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Saturday, May 30, 2020

Escape from Complexity

The title of Mishi Saran’s new book calls to mind that Urvashi Butalia classic,The Other Side of Silence.

Written by Ipsita Chakravarty | Published: August 11, 2012 2:48:38 am

Book: The Other Side of Light

Author: Mishi Saran

Publisher: HarperCollins

Pages: 236

Price: Rs 250

The title of Mishi Saran’s new book calls to mind that Urvashi Butalia classic,The Other Side of Silence. Butalia tells the story of people — especially women — who lived through Partition. The Other Side of Light takes the leap into fiction. But Saran’s lead character,Ayesha,is born in the 1960s and lives through much of India’s recent history. In both,women’s lives are shaped by historical events. There the similarity ends. The Other Side of Light might have started out as a broad-canvas novel,following Ayesha from childhood to adulthood against the churn of post-Independence India.

It revises these ambitions halfway through.

All the events of India’s recent past make a cameo appearance,but Saran shows a diminishing engagement with each of these events. In the 1970s,Ayesha’s fiercely political mother protests against the Indira Gandhi government. During the riots of 1984,a Sikh family friend cuts off his hair to hide his identity. Ayesha also loses her boyfriend,the romantic Kabir,to insurgency in Assam,where he had been doing unspecified good work. When the Bombay riots happen,all Ayesha can do is occasionally dash out to take pictures of violence before being whisked away for a drink by her new suitor. By the end,it is mostly giggling under the sheets. History is an excuse for romance,really. It is inexplicable why Saran,who has been a journalist and written non-fiction on historical themes,should fall prey to such tokenism.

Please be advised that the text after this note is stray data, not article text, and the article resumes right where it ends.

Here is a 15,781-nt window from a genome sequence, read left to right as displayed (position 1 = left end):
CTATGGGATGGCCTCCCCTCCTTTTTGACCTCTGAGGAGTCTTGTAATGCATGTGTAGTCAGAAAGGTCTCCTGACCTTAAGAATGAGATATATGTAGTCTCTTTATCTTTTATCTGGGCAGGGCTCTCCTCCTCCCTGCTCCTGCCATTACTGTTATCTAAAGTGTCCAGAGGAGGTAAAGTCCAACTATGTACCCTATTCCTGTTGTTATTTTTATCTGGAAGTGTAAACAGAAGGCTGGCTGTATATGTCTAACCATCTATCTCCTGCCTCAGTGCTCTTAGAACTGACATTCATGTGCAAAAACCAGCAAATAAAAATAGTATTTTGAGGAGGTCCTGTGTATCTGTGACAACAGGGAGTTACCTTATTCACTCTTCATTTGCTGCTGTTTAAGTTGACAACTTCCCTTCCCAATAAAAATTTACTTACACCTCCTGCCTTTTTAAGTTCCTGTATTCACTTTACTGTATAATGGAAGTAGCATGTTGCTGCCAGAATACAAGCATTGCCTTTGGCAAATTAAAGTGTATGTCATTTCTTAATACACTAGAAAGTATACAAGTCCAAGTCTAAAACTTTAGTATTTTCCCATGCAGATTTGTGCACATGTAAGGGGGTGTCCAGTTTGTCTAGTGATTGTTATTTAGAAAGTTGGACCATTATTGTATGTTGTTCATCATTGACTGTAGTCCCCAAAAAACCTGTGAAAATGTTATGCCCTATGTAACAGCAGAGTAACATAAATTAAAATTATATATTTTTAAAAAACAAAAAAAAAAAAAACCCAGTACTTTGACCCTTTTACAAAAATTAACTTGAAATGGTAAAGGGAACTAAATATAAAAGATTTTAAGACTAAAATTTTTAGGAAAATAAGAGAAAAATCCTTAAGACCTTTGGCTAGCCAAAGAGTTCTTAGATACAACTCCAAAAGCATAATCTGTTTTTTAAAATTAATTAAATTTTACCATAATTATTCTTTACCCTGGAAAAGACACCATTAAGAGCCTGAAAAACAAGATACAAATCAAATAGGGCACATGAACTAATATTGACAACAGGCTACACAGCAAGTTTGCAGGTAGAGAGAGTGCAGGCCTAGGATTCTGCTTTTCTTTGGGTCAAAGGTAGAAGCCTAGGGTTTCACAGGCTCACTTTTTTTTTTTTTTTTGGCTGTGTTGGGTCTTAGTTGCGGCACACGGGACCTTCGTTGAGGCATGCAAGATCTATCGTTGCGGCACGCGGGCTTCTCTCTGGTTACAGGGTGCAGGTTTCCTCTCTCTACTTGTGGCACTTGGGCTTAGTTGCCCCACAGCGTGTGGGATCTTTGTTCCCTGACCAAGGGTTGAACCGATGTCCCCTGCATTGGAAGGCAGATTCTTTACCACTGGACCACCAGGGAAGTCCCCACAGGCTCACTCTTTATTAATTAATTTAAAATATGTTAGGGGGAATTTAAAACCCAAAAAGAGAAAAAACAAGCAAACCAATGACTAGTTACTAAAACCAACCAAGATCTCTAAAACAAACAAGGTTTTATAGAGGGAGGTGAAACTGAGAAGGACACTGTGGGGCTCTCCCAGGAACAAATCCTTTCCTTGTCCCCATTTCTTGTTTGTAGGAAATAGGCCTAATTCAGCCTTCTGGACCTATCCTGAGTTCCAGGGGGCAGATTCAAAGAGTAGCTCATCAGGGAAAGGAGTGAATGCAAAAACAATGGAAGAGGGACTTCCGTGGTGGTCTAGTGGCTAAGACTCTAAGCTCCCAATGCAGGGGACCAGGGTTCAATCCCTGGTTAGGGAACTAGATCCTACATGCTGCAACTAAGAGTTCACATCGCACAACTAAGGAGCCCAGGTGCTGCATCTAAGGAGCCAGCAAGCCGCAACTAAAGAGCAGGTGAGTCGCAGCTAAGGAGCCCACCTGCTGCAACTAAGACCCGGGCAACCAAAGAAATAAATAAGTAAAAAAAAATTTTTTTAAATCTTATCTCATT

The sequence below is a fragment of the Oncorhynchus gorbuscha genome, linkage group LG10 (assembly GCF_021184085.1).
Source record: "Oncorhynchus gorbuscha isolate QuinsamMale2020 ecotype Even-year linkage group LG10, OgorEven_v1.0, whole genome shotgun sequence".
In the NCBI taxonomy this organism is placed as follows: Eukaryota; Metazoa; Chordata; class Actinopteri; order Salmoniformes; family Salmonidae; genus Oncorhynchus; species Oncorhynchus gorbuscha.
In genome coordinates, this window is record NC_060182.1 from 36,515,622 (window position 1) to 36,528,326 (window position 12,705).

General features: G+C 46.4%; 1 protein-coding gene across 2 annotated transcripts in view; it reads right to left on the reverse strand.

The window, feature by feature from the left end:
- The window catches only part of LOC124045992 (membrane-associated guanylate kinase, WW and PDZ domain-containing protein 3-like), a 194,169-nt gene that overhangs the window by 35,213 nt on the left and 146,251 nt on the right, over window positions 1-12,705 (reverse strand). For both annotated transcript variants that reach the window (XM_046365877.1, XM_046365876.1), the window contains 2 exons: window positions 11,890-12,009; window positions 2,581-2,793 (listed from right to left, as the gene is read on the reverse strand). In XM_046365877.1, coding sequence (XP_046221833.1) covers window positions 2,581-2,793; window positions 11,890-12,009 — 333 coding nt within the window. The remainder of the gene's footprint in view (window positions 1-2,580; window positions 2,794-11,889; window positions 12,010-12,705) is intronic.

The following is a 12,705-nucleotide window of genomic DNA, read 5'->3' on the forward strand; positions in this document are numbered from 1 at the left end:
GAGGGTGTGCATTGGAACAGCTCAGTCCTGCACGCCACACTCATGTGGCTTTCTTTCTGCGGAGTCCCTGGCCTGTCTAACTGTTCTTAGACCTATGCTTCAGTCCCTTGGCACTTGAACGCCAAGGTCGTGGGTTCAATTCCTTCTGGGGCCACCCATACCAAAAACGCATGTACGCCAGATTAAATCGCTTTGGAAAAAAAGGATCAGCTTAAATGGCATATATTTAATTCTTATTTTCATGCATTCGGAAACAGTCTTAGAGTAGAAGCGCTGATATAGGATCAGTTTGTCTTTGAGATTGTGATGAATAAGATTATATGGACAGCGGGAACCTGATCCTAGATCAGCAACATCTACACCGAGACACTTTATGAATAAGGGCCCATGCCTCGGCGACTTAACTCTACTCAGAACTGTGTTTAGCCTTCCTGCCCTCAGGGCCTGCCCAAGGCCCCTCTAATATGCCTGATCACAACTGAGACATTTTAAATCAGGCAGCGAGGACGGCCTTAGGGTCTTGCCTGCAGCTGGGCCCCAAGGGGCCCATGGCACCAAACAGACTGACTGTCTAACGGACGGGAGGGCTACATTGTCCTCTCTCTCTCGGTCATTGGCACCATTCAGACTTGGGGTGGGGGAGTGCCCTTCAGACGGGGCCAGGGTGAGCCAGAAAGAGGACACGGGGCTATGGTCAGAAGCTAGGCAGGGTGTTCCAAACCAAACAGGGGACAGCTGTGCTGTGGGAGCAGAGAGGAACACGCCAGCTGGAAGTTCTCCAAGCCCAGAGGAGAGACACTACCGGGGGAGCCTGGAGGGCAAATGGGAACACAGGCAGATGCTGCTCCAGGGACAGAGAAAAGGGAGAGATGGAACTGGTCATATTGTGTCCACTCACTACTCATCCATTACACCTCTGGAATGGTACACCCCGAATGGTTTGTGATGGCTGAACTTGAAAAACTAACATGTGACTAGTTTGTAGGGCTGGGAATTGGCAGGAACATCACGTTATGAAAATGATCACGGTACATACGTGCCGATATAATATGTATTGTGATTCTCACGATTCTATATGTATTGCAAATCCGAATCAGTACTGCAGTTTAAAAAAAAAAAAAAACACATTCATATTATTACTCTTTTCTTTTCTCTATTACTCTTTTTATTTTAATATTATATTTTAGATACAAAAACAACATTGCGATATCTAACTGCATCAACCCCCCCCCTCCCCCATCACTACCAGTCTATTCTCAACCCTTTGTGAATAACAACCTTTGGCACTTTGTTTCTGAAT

Speaking of tokenism,as in every good bildungsroman,girl meets world in the customary year abroad. Ayesha rebels against her parents and goes to Switzerland to study photography and find herself. So we are treated to several passages of scenic beauty accompanied by reflections on photography,heavily borrowed from Susan Sontag. Ayesha is entitled to her youthful ardour,but must she find her new photography teacher “pale in an unhealthy kind of way,not just in a white man’s way”? And must she be drawn to mocha-skinned Miki “for the shallowest and most powerful of reasons — we had similar colouring”? This experience of the West,and such reactions,could reflect the racial and cultural anxieties of an older India — Ayesha would have been there in the ’80s,after all. Presented without this inflection,it becomes uncomfortable to read today. At times it reminds you of the unleavened jingoism of certain Bollywood films.

In fact,much of the novel could be scripted for Bollywood. In one interview,Saran even mentions that she would cast “a relatively unknown actress” or “someone who does interesting films like Konkona Sen” in a movie based on her novel. It certainly has elements of a good old-fashioned Bollywood flick — the melodrama,the cloying sentimentality,the luxurious grief,which of course does not get in the way of a happy ending,and the lavish metaphors. Ayesha’s story is woven with those of her three college friends. After each story is neatly tied up and they find their respective happy endings,Ayesha escapes into hers. It is an escape from history and from complexity. A novel of lofty ambitions has finally turned into a wish-fulfilment fantasy.

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